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The Aesthetics of Emotion
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Book description

Gerald C. Cupchik builds a bridge between science and the humanities, arguing that interactions between mind and body in everyday life are analogous to relations between subject matter and style in art. According to emotional phase theory, emotional reactions emerge in a 'perfect storm' whereby meaningful situations evoke bodily memories that unconsciously shape and unify the experience. Similarly, in expressionist or impressionist painting, an evocative visual style can spontaneously colour the experience and interpretation of subject matter. Three basic situational themes encompass complementary pairs of primary emotions: attachment (happiness - sadness), assertion (fear - anger), and absorption (interest - disgust). Action episodes, in which a person adapts to challenges or seeks to realize goals, benefit from energizing bodily responses which focus attention on the situation while providing feedback, in the form of pleasure or pain, regarding success or failure. In high representational paintings, style is transparent, making it easier to fluently identify subject matter.

Reviews

‘In this bold and timely book, Cupchik samples artworks from paleolithic to modern times, and he integrates his findings with recent theory and research on emotion. It is an ambitious undertaking, well conceived and executed. The result is a benchmark for evaluating any future investigation of the relation between art and emotion.’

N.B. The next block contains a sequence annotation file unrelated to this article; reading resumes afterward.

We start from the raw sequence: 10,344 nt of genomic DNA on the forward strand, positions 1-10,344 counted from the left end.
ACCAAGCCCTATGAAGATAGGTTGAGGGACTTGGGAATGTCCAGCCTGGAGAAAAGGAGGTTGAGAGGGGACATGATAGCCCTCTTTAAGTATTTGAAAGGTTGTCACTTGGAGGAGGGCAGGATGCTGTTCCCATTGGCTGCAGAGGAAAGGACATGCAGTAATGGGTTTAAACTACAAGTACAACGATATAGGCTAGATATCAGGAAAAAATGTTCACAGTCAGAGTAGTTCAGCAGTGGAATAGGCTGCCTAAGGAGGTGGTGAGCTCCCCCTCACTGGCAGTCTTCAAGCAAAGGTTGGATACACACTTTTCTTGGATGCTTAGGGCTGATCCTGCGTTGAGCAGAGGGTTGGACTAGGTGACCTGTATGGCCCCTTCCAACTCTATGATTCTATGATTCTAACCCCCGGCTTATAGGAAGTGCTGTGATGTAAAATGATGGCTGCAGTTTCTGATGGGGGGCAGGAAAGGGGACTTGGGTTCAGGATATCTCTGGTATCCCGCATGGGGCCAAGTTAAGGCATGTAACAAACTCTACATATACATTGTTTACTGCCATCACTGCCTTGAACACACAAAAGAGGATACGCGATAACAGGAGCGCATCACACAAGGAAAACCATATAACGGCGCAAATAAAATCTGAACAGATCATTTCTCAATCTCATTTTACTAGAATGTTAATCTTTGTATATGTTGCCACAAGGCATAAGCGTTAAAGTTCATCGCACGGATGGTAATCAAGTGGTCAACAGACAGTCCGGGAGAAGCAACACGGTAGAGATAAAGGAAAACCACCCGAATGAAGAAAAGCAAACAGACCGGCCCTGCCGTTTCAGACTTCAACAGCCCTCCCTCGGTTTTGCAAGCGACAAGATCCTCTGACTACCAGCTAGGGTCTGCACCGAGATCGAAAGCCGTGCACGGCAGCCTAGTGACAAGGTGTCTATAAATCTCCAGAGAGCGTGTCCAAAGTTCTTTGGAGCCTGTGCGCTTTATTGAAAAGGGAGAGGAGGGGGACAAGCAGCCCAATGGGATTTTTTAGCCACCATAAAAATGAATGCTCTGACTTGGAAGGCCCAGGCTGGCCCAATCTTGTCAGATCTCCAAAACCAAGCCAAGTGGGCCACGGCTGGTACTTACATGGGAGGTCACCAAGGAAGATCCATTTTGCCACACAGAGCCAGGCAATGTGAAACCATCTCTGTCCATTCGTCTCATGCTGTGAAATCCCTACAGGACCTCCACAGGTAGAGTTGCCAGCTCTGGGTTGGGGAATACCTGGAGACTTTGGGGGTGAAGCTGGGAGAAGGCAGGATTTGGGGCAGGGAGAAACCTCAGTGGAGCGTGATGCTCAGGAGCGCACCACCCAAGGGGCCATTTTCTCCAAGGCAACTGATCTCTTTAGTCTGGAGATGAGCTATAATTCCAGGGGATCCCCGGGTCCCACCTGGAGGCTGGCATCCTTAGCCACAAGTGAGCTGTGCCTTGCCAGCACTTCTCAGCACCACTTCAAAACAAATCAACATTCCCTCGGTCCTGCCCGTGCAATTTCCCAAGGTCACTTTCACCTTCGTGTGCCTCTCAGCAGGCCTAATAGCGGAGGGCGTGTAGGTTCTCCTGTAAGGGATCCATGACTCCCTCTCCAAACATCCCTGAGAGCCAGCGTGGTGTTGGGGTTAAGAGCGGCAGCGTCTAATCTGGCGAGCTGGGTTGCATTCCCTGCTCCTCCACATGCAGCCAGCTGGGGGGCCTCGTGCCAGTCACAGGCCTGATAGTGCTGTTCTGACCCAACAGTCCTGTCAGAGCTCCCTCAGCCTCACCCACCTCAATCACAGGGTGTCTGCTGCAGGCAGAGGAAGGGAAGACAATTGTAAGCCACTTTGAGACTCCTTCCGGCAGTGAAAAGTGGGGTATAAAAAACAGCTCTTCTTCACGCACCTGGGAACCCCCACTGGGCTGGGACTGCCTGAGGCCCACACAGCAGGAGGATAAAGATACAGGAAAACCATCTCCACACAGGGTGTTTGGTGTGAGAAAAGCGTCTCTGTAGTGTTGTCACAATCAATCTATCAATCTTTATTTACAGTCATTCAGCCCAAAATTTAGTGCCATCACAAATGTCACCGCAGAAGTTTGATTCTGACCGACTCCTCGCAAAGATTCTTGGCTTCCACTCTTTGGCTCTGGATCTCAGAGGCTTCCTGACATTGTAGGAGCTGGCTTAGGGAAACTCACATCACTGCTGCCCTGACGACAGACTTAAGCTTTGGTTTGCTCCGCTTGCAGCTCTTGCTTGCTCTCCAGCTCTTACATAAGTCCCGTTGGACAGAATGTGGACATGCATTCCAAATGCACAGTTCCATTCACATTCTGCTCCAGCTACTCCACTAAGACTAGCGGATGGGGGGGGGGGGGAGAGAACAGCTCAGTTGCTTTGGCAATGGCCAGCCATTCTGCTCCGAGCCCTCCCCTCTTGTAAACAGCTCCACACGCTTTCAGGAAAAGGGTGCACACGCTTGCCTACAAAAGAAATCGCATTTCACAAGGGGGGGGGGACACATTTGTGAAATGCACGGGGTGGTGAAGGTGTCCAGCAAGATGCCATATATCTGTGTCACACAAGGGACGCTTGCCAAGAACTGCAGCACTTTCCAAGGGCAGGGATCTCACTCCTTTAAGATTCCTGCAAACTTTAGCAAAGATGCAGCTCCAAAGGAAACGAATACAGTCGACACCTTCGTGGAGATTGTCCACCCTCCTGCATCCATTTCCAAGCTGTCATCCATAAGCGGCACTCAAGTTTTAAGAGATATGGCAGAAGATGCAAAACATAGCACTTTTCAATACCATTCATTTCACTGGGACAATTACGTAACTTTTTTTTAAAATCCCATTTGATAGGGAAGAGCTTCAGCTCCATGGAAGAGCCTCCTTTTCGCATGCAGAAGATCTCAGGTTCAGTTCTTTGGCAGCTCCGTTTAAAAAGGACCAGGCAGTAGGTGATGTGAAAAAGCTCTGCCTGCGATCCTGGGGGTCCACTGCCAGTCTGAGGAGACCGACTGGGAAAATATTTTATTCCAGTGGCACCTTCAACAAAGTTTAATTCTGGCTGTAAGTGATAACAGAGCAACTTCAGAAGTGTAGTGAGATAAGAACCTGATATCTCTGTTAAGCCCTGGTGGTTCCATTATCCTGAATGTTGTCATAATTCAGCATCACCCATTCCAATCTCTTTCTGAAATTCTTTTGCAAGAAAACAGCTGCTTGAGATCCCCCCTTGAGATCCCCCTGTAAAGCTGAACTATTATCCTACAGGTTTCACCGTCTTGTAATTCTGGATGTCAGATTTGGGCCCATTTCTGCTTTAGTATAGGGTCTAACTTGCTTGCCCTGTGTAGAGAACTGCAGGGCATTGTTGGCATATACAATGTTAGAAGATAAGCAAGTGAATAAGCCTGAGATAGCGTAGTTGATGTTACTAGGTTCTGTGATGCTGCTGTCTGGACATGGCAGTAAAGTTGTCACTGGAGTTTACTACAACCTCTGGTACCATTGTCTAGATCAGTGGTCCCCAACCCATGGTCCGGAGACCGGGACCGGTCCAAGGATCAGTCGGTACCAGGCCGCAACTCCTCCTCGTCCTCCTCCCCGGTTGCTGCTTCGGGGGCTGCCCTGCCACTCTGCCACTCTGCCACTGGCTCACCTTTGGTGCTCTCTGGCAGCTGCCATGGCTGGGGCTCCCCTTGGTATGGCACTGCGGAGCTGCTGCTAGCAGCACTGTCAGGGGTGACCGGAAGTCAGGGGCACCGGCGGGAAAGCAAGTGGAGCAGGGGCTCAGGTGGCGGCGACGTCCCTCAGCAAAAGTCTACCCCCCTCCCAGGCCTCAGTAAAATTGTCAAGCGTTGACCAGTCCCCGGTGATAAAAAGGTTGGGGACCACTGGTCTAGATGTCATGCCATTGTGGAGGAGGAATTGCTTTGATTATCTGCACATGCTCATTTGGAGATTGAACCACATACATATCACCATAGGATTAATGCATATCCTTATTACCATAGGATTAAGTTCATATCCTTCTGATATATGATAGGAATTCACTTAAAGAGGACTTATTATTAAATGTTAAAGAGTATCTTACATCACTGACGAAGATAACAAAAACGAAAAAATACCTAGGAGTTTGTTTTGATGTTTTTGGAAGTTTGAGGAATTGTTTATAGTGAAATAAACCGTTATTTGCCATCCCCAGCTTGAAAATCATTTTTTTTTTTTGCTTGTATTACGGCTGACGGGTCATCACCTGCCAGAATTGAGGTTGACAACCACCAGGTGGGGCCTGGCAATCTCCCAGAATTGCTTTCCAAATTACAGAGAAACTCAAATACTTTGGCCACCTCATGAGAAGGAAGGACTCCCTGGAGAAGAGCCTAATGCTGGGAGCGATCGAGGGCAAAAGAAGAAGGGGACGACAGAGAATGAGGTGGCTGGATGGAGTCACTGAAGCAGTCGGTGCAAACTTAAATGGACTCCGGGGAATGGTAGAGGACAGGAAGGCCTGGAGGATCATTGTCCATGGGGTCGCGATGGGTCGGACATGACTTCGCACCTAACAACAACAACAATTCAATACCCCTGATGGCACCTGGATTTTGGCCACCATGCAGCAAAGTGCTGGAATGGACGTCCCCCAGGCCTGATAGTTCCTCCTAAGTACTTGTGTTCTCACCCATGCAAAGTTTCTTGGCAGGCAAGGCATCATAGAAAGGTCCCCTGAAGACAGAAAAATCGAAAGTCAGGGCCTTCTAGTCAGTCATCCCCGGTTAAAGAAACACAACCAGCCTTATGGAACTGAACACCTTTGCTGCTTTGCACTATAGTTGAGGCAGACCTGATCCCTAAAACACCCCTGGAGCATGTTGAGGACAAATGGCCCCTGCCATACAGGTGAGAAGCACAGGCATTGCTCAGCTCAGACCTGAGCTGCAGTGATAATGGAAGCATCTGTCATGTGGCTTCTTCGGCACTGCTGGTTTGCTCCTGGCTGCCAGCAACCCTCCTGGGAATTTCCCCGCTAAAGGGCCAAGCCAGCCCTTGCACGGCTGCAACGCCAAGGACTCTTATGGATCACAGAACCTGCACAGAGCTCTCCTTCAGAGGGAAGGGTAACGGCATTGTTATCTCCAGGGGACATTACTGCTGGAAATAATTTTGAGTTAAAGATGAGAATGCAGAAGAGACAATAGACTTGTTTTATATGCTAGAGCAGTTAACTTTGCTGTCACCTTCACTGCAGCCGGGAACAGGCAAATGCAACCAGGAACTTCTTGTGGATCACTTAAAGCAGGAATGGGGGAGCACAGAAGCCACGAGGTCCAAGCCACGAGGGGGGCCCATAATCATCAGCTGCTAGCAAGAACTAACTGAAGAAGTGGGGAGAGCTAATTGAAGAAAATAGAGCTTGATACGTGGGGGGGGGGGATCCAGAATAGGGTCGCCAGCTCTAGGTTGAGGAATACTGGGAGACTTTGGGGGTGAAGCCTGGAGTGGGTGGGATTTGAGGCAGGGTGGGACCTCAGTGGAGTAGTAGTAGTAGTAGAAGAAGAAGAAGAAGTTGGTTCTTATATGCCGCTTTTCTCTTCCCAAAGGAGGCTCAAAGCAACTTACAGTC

James R. Averill - Professor Emeritus, University of Massachusetts

‘Open to new insights from different lines of evidence, this highly original synthesis succeeds in making sense of issues that have long resisted disciplinary compartmentalization.’

Kurt Danziger - Professor Emeritus, York University, Toronto

‘With the intuitions of a psychologist's mind and a humanist's heart, Professor Cupchik vigorously analyses the relationship between aesthetics and emotion in a vast trajectory that extends from cave painting to the latest art installations, from Descartes to Husserl, from Goethe to Margaret Atwood.’

Charles Fantazzi - Distinguished Professor Emeritus of Classical Languages, East Carolina University

‘Could scientific insight into the neural mechanisms of emotion clarify our understanding of aesthetic experience? Or could the introspection of creative artists illustrate these mechanisms as they take form in individual minds? In this well-crafted and enjoyable study, Cupchik demonstrates that both of these approaches - formerly divided into the two cultures of the academy - are now possible as the science of the brain is informing our understanding of subjective experience.’

Don M. Tucker - University of Oregon

‘In this remarkable book, Cupchik makes the highly original argument that understanding aesthetic processes can shed light on emotional experiences. This book will be a touchstone for all scholars seriously interested in gaining deep insights into aesthetics, emotions, and their interrelation.’

Oshin Vartanian - University of Toronto Scarborough, and Editor, Empirical Studies of the Arts

'In addition to considering the abstract principles of aesthetics, Cupchik provides interesting real world examples of the artistic process as it is described by a number of contemporary artists, and as it is actualized by their work. The result is a scholarly analysis of the nature of humanemotion informing us about the evaluative processes that we bring to any aesthetic appreciation.'

Don M. Tucker Source: American Journal of Psychology

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